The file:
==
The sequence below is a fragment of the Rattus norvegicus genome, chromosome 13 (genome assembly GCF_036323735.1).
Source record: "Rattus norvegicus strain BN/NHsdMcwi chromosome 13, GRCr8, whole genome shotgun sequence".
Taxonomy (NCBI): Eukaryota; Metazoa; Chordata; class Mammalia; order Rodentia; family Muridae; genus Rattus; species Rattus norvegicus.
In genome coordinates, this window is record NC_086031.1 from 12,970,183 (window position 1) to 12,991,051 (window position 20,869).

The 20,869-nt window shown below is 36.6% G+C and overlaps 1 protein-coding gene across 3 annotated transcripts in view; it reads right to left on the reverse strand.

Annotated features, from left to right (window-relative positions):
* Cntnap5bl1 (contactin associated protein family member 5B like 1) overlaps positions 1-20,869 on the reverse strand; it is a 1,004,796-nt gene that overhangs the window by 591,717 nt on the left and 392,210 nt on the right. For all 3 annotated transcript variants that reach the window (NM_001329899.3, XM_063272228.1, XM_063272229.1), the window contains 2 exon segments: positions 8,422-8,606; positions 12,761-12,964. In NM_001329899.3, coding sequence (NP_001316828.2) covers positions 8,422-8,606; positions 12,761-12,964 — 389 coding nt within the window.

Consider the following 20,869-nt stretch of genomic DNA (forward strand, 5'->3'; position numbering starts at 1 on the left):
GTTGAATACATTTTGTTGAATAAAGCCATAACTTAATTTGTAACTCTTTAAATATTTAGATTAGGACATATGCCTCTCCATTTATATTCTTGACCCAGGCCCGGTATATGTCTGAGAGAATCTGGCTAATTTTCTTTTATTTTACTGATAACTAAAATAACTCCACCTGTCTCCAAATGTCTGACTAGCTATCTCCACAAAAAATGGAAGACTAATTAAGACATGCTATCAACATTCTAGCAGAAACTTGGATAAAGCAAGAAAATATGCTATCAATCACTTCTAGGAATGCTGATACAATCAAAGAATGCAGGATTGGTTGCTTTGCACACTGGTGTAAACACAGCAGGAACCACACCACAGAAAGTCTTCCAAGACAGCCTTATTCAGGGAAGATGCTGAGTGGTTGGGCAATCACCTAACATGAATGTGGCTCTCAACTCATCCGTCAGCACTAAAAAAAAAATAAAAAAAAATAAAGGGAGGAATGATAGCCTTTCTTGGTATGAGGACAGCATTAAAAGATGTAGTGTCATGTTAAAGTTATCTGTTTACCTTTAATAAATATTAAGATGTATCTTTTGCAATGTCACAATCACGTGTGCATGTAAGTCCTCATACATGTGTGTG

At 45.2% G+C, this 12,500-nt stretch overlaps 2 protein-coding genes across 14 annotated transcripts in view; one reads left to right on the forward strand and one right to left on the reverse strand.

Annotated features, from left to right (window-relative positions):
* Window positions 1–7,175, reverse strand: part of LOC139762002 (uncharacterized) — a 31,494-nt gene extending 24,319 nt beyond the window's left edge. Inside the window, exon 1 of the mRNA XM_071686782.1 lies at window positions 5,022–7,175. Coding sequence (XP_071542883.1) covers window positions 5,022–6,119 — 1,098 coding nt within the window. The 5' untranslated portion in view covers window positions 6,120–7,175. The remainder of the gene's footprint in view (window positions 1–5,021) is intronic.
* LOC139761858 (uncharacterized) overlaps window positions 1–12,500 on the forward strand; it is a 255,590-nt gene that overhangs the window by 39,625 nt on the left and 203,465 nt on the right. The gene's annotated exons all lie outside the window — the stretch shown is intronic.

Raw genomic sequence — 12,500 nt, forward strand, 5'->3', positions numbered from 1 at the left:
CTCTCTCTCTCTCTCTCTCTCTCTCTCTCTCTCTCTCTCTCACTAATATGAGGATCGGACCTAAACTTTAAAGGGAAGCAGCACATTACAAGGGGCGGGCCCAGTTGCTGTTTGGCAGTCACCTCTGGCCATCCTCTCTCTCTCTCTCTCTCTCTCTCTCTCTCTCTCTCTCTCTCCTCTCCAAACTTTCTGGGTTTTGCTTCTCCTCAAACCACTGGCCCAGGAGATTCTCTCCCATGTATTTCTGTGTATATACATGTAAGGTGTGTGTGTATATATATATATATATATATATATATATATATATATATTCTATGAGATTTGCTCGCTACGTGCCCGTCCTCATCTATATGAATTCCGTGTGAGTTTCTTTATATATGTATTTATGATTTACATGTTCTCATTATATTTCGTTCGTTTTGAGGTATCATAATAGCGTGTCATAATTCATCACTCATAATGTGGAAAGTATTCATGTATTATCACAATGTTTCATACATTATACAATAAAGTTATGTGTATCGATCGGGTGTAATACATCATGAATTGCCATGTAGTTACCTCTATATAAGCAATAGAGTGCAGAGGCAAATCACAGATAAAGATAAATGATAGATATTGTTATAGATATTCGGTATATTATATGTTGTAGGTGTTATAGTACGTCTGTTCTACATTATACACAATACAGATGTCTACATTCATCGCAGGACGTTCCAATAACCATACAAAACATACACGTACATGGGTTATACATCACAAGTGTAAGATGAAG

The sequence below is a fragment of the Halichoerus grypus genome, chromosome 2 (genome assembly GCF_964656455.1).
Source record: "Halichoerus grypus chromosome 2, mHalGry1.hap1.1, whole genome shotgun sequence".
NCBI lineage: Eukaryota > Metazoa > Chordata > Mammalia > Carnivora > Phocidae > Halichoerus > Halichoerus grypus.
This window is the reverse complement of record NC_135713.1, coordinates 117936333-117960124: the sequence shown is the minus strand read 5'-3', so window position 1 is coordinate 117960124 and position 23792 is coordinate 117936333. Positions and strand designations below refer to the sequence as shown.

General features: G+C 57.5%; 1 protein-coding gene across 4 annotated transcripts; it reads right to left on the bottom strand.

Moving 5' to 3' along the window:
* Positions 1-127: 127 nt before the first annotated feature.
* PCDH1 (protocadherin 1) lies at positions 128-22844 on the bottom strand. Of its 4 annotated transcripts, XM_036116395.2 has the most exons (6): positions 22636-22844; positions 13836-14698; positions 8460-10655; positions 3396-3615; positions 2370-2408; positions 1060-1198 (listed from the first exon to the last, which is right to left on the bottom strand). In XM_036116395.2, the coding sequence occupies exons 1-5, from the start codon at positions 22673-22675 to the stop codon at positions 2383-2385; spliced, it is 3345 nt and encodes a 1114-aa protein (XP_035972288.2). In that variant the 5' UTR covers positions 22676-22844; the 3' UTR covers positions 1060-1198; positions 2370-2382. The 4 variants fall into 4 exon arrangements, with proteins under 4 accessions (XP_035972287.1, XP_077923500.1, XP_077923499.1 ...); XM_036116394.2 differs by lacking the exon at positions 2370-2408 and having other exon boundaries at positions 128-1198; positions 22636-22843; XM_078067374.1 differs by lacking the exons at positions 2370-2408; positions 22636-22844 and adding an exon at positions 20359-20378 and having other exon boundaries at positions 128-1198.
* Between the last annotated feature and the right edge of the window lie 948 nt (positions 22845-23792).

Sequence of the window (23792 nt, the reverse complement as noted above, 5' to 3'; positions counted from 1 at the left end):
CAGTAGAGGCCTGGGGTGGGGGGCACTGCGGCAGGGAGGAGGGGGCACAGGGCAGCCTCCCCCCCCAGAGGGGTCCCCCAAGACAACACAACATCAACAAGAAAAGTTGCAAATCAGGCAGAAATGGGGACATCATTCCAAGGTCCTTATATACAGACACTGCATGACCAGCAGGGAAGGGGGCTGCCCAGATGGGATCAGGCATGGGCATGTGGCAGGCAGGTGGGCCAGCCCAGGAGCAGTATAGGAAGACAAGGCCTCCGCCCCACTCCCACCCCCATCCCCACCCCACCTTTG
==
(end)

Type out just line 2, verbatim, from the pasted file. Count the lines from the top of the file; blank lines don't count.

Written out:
Source record: "Rattus norvegicus strain BN/NHsdMcwi chromosome 13, GRCr8, whole genome shotgun sequence".